“After the liberating hurricane, which has overtaken Lithuania, the representatives of the free Lithuanian community are sending You, the Fuehrer of the German people, the most profound and sincere gratitude for the liberation from the all-destroying and murderous occupation of the Jews and Communists, and for saving the Lithuanian people from outrage, extermination, wanton mass torments and murders, and express their hope that Your Genius will give the Lithuanians the chance to take part in the campaign that aims at the annihilation of Judaism, Bolshevism and plutocracy, protection of the human being, freedom, protection of the culture of Western Europe and the establishment of a New Order in Europe.”
The laws and regulations adopted by the Provisional Government made no attempt to obscure its underlying intentions.
(3) When the PG learned about the unusually cruel public torture of civilian Jews at the Lietūkis Garage in Kaunas, they didn’t stop it and didn’t demand that any punishment be meted out to those guilty of these crimes against their fellow citizens. Instead, they adopted this recommendation concerning the venue for mass executions (bold type added for emphasis):
“Though it is necessary to implement all means against the Jews because of their Communist activities and their inflicting harm upon the German Army, it is recommended that the partisans and individual citizens should avoid public executions of Jews.”
(4) By decision of the Provisional Government, a battalion of backup police was founded and headed by Colonel Jurgis Bobelis. The establishment of this police battalion is connected with the regulation concerning the creation of a Jewish concentration camp. The vice-minister of communal services Juozas Švilpa together with Colonel Bobelis were entrusted with implementing this regulation.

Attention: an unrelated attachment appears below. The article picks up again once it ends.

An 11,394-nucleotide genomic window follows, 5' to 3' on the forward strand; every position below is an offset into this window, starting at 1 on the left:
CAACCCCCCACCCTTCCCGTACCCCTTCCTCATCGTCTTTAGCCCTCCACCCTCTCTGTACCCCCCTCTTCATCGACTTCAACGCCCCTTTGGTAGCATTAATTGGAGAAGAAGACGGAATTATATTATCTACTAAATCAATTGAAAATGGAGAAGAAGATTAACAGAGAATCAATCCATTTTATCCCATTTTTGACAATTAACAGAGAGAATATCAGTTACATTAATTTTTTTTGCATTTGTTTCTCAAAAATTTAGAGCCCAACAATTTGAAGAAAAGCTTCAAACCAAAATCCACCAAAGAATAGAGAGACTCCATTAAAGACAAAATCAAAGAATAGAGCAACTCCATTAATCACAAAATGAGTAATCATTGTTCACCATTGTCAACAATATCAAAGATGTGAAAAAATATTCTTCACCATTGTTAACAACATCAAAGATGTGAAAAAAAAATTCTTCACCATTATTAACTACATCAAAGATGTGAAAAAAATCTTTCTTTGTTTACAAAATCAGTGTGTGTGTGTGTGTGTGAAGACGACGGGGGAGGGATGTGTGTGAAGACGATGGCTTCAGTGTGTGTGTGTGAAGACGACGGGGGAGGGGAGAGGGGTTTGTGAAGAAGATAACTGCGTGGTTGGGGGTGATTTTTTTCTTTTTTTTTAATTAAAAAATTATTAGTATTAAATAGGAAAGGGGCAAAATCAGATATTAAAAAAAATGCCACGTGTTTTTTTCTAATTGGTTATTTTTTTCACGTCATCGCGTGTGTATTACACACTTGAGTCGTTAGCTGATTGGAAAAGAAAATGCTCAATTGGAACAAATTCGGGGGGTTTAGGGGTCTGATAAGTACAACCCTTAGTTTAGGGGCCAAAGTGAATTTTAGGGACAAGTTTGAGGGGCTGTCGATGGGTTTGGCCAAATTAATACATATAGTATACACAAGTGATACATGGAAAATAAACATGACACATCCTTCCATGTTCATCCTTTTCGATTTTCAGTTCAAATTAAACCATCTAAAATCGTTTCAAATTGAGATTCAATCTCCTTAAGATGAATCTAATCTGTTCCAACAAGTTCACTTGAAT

(5) On 3 July 1941, the Provisional Government adopted the inhuman “Regulations on the Situation of the Jews” which in fact became the Lithuanian version of the Nazis’ “Final Solution of Jewish Question” (proclaimed about a half year later at Wannsee).
Unfortunately, it often happens in Lithuania that politicians and officials dictate a given history, guided not by the aim of discovering historical truth, but by currently handy and self-serving considerations.
The reburying of Ambrazevičius’s remains has been hailed as follows by a famous philosopher and publicist, Professor Kęstutis Girnius:
“Lithuanians were the only ones among the Baltic states to rise up and to establish a provisional government. But because of the murderous German policy, events took a different direction. Though the Provisional Government couldn’t stop the killing of Jews, it might be reproached for not condemning it very energetically.”
Girnius is an associate professor of the International Relations Institute and lectures to future Lithuanian diplomats. Is this how future diplomats will learn the history of their country and how to discuss it internationally?
In September of 2000 the Lithuanian Seimas (parliament) adopted a law legitimizing the 1941 Provisional Government. But this meant that modern Lithuania would herself be taking on responsibility for the Provisional Government’s activities, and this might have become an obstacle for Lithuania’s joining the European Union and NATO.
That is why the then president of Lithuania refused to sign the measure that parliament had adopted.
But today Lithuania is a member of European Union and NATO. And perhaps that is why legitimization of pro-Nazi activities is in full swing. Lithuania is the only country in Europe where street names appear in major cities that honor Nazi collaborators, including Škirpa; a monument to him was erected at Petrašiunai Cemetery.
There is a street in Kaunas and a lecture hall in the city’s Vytautas Magnus University named after Ambrazevičius, complete with bas-relief.
The rewriting of history continues apace.
Milan Chersonski (Chersonskij), longtime editor (from 1999 to 2011) of Jerusalem of Lithuania, quadrilingual (English-Lithuanian-Russian-Yiddish) newspaper of the Jewish Community of Lithuania, was previously (1979-1999) director of the Yiddish Folk Theater of Lithuania. His contributions to DefendingHistory.com are available on Chersonski’s Page.
This comment was translated from the Russian by Ludmilla Makedonskaya (Grodno), with the assistance of Geoff Vasil (Vilnius).